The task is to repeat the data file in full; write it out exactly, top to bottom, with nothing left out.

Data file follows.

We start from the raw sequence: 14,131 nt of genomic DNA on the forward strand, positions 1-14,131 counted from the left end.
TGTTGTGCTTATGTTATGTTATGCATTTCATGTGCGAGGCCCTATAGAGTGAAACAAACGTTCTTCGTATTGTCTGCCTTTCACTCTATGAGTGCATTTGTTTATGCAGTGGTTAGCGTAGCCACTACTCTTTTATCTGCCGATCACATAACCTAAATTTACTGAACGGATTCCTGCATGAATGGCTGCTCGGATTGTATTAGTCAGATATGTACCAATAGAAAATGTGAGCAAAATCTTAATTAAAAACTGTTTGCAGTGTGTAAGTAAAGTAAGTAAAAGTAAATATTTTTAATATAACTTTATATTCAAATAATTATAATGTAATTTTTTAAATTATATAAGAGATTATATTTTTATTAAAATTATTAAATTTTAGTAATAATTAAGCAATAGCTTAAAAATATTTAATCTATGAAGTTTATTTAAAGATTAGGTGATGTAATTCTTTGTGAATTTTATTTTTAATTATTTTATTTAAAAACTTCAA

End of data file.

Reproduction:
We start from the raw sequence: 14,131 nt of genomic DNA on the forward strand, positions 1-14,131 counted from the left end.
TGTTGTGCTTATGTTATGTTATGCATTTCATGTGCGAGGCCCTATAGAGTGAAACAAACGTTCTTCGTATTGTCTGCCTTTCACTCTATGAGTGCATTTGTTTATGCAGTGGTTAGCGTAGCCACTACTCTTTTATCTGCCGATCACATAACCTAAATTTACTGAACGGATTCCTGCATGAATGGCTGCTCGGATTGTATTAGTCAGATATGTACCAATAGAAAATGTGAGCAAAATCTTAATTAAAAACTGTTTGCAGTGTGTAAGTAAAGTAAGTAAAAGTAAATATTTTTAATATAACTTTATATTCAAATAATTATAATGTAATTTTTTAAATTATATAAGAGATTATATTTTTATTAAAATTATTAAATTTTAGTAATAATTAAGCAATAGCTTAAAAATATTTAATCTATGAAGTTTATTTAAAGATTAGGTGATGTAATTCTTTGTGAATTTTATTTTTAATTATTTTATTTAAAAACTTCAA